In 1943, at the age of 19, Gestring married Edward Harrison Carter, then a student at UCLA.[16]

Later life and legacy[edit]

Gestring died on April 20, 1992, after an accident in her home in Hillsborough, California. She was 69.[17]

She was inducted into the International Swimming Hall of Fame in 1976,[18] and the Stanford Athletic Hall of Fame.[19] Sports Illustrated listed Gestring when deciding California's Best Women Athlete, though it eventually named the tennis player Billie Jean King.[20] Gestring's age record at the Olympics was broken by Kim Yun-mi at the 1994 Winter Olympics.

See also[edit]


  1. ^ a b In the 1900 men's coxed pair rowing, an unidentified boy aged 12 or less coxed the winning pair in the final; however, only semifinal cox Hermanus Brockmann is listed by the IOC.[1] Winners received silver medals at the 1900 games.[2]


  1. ^ "Hermanus Gerardus BROCKMANN — Olympic Rowing". International Olympic Committee. June 14, 2016. Retrieved August 2, 2016.
  2. ^ Mallon, Bill (1998). The 1900 Olympic Games, Results for All Competitors in All Events, with Commentary. Jefferson, North Carolina: McFarland & Company, Inc., Publishers. ISBN 0-7864-0378-0.
  3. ^ "Fair Swimmers to Seek Titles". The Evening Independent. April 13, 1937. Retrieved March 23, 2012.
  4. ^ "1936 Olympic Tryout Results" (PDF). USA Swimming. Retrieved March 23, 2012.
  5. ^ a b Scrivener, Peter (July 26, 2008). "Olympic countdown – 13 days – Gestring's gold". BBC Sport. Retrieved March 23, 2012.
  6. ^ "Eleanor Holm Jarrett Cracks World Record". The Milwaukee Journal. April 5, 1936. Retrieved March 23, 2012.
  7. ^ a b Kaese, Harold (1938). Famous American Athletes of Today. Boston: L.C. Page. p. 224. ISBN 9780836922332.
  8. ^ "U.S. Does Better". Lawrence Journal-World. August 12, 1936. Retrieved March 23, 2012.
  9. ^ Cameron, Stuart (August 12, 1936). "Women Swimmers of America Win Diving and Take Lead". The Toledo News-Bee. Retrieved March 23, 2012.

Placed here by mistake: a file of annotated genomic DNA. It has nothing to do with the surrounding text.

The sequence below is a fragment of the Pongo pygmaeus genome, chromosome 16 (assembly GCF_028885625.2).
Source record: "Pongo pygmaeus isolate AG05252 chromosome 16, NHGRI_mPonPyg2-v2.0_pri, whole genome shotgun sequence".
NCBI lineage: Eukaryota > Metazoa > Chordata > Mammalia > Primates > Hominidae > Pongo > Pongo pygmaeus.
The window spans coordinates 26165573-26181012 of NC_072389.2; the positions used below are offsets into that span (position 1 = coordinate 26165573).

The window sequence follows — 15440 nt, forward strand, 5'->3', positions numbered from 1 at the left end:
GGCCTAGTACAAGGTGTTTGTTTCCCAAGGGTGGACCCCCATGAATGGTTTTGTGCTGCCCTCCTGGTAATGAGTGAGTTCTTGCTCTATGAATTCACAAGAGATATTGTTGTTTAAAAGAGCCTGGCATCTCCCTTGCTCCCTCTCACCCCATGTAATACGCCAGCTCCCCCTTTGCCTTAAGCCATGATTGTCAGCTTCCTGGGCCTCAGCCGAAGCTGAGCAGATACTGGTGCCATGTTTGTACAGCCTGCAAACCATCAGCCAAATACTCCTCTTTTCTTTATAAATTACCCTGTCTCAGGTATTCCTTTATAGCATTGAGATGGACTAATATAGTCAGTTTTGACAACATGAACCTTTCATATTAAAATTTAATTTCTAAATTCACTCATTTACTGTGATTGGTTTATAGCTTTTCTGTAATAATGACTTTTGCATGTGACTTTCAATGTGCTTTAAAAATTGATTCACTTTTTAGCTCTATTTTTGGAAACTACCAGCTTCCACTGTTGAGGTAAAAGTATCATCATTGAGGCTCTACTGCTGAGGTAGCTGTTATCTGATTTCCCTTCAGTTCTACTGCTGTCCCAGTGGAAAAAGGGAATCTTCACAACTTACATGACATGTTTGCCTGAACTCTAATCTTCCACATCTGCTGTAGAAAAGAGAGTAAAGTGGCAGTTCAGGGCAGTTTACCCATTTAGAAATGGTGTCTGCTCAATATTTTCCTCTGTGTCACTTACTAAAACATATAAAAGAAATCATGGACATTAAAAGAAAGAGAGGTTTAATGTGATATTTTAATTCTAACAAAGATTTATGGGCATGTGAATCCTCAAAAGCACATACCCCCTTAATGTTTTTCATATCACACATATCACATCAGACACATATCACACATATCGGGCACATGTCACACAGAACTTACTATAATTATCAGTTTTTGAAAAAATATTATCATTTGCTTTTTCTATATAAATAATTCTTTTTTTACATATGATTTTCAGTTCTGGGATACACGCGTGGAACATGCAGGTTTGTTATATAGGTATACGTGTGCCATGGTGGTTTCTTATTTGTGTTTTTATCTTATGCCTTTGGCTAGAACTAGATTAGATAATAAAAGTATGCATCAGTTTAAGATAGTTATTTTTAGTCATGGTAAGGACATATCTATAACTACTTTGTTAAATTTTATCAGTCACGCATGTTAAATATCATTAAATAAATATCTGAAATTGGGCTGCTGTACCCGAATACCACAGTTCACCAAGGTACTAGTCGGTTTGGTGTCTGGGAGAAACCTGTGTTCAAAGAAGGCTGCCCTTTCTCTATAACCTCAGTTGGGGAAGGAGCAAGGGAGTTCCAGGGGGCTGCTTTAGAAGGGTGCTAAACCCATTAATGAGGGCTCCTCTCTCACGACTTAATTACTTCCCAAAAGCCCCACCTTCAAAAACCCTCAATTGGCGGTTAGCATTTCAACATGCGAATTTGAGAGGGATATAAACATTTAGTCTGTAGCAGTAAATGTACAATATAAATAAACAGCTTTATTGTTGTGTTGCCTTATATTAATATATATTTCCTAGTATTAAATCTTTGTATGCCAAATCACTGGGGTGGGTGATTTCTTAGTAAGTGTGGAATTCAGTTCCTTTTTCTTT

10. ^ "Florida Swimming Star Retains 440-Yard Title". Sarasota Herald-Tribune. July 24, 1938. Retrieved March 23, 2012.
  11. ^ "Marjorie Gestring Wins Diving Crown". Berkeley Daily Gazette. September 13, 1937. Retrieved March 23, 2012.
  12. ^ "Marjorie Gestring Annexes Title in High Diving". Berkeley Daily Gazette. September 16, 1940. Retrieved March 23, 2012.
  13. ^ "Marjorie Gestring Wins National High Diving Title". San Jose Evening News. September 16, 1940. Retrieved March 23, 2012.
  14. ^ Wojciaczyk, Stan (August 12, 1984). "War kept her from the Olympics, but not from medal". Lakeland Ledger. Retrieved March 23, 2012.
  15. ^ Evans, Hilary; Gjerde, Arild; Heijmans, Jeroen; Mallon, Bill; et al. "Marjorie Gestring". Olympics at Sports Reference LLC. Archived from the original on April 18, 2020. Retrieved March 23, 2012.
  16. ^ "Milestones, Apr. 5, 1943". Time. April 5, 1943. Archived from the original on December 14, 2008. Retrieved March 23, 2012.
  17. ^ Harvey, Randy (May 11, 1992). "'84 Olympic Flame Still Burns". Los Angeles Times. Retrieved March 23, 2012.
  18. ^ "Marjorie Gestring (USA)". International Swimming Hall of Fame. Archived from the original on April 15, 2012. Retrieved March 23, 2012.
  19. ^ "The Stanford Athletic Hall of Fame". Stanford Department of Athletics. Archived from the original on August 27, 2008. Retrieved May 14, 2007.
  20. ^ "California: Billie Jean King". Sports Illustrated. Retrieved March 23, 2012.

External links[edit]